Time+Tide: Certainly, but surely working with watches is a different kettle of fish?
Nick English: Yes, so we’ll have to teach them. The most exciting thing for us is we are bringing back a lot of the IP, and the reason we’re doing that is because we’re working with some incredible Swiss companies where the IP tends to be kept over there. But they’re now genuinely teaching us how to catch up. This IP from Switzerland is so valuable to this country [UK]. Suddenly them coming over and saying, “Okay, we’ll let you use this machine,” is huge, because normally they’ll tell you to “f**k off”. We want the IP of how to use it and we want to know how to program it and how to finish it. That’s the exciting thing.
So now we’ve got a whole lot of machines coming up and we’ve got people training in things like cutting and finishing. You see, we’ve cut moving parts before but not with a particularly efficient machine, so suddenly we’re going to have this machine that does that. It is all about trying to learn from the best in the world, and this movement we’ve got coming up to the end of the year, I don’t know what you want to call it, we’ll let the industry decide, but it’s something very, very special. It will be a Bremont manufactured movement, and we’ll be doing jewel settings, doing movement parts, it will be a movement assembly. the case… it will all be made here. I mean, that’s pretty darn British.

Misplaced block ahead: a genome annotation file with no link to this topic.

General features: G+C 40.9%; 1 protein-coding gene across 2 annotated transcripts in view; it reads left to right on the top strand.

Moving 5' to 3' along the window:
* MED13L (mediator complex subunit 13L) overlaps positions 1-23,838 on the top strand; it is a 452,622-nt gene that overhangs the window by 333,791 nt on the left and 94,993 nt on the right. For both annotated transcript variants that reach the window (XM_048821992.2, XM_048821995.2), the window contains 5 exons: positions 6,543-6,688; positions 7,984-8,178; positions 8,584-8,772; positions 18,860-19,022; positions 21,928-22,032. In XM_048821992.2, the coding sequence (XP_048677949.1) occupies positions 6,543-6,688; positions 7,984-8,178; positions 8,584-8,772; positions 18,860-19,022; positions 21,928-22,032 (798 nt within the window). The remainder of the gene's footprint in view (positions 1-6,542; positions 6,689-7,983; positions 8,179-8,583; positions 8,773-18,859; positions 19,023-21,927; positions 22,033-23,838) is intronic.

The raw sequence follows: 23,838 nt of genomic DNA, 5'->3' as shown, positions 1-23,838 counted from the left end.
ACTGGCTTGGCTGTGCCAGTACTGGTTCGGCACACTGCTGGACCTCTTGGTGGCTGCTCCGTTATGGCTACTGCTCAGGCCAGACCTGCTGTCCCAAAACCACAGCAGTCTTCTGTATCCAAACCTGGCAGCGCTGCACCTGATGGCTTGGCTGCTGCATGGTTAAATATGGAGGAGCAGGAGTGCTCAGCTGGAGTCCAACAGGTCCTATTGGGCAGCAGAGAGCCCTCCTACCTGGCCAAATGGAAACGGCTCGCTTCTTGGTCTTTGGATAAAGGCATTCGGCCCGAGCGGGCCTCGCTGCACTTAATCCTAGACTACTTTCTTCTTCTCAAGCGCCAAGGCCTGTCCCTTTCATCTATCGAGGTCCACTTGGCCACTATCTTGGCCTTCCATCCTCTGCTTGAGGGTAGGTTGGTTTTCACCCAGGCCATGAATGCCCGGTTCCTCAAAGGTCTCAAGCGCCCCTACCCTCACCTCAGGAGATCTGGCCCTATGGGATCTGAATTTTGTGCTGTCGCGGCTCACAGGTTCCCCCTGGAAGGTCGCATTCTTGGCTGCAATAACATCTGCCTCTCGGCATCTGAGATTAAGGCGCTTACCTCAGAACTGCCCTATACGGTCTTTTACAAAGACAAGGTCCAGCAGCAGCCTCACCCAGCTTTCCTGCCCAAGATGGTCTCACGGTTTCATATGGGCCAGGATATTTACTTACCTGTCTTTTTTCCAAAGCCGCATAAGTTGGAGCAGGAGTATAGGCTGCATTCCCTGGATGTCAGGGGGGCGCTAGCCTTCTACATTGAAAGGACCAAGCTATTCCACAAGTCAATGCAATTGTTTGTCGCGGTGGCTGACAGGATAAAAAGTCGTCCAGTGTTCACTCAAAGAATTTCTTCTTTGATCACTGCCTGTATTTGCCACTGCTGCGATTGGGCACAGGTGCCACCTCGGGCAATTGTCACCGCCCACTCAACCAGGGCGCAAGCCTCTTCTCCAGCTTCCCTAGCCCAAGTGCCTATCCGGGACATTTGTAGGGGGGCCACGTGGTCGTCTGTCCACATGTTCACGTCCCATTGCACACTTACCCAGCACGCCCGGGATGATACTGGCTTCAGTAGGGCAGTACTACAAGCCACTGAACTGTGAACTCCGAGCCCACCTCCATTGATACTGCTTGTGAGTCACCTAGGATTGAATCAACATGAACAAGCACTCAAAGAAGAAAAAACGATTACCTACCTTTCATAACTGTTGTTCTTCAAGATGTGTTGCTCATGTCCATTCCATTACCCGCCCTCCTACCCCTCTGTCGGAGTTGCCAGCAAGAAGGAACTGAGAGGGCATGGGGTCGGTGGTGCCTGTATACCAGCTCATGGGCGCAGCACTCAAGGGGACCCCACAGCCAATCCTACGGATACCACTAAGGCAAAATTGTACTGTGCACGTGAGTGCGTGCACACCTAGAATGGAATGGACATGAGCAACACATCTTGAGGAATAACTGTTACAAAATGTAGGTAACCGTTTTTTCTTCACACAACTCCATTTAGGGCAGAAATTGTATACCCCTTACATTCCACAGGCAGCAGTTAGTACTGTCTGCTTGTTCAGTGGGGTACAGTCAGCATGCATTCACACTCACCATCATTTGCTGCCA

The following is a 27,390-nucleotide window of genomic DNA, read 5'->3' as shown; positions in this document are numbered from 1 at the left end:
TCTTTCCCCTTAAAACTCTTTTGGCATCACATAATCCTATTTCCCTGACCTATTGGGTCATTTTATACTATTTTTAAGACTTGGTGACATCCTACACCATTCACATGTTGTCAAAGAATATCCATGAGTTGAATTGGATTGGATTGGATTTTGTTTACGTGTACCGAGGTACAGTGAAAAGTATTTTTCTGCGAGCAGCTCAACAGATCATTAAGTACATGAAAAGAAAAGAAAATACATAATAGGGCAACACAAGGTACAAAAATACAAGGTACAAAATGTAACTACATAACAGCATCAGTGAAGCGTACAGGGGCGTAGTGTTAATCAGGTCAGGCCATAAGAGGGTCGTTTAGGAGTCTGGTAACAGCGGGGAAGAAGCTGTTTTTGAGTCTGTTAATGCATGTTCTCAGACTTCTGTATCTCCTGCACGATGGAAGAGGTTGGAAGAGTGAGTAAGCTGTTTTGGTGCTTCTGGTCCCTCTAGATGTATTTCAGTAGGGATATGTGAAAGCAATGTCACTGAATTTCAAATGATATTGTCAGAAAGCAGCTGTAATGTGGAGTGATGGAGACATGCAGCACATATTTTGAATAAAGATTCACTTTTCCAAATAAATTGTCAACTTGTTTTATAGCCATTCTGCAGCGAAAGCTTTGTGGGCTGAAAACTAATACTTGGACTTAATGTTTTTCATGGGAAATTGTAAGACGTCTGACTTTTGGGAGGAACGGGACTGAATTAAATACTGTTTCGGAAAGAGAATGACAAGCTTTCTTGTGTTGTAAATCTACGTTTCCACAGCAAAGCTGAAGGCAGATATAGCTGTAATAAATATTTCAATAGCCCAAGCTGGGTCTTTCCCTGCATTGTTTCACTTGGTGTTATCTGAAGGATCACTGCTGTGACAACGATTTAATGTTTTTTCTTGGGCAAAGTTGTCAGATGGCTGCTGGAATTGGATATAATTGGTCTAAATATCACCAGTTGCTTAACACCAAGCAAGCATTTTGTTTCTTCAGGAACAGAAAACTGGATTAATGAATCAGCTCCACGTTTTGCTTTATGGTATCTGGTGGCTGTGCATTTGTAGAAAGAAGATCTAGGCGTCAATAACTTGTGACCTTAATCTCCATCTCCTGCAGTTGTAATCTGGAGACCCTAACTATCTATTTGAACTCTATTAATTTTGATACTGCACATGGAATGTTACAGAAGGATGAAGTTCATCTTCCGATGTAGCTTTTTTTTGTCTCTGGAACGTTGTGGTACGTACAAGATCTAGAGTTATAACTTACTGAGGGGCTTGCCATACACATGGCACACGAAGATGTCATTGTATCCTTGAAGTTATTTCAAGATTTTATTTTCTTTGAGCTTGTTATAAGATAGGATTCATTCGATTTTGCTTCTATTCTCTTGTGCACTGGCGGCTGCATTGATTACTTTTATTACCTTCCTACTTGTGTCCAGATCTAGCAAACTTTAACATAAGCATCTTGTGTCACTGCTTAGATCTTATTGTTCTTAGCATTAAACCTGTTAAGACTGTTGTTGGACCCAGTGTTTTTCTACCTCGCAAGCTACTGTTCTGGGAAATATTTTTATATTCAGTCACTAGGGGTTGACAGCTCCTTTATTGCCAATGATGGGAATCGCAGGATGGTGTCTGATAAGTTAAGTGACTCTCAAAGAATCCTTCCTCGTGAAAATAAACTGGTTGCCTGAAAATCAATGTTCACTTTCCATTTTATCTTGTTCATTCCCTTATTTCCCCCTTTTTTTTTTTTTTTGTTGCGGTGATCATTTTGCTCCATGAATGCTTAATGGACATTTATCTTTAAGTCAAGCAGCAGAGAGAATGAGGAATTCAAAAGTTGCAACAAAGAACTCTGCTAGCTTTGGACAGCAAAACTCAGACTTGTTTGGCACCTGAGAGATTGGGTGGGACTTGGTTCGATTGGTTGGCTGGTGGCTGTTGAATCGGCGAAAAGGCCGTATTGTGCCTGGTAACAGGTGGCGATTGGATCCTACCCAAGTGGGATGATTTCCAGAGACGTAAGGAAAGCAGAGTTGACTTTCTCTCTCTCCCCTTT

Time+Tide: What is the toughest challenge you’ll be faced with amid this transition?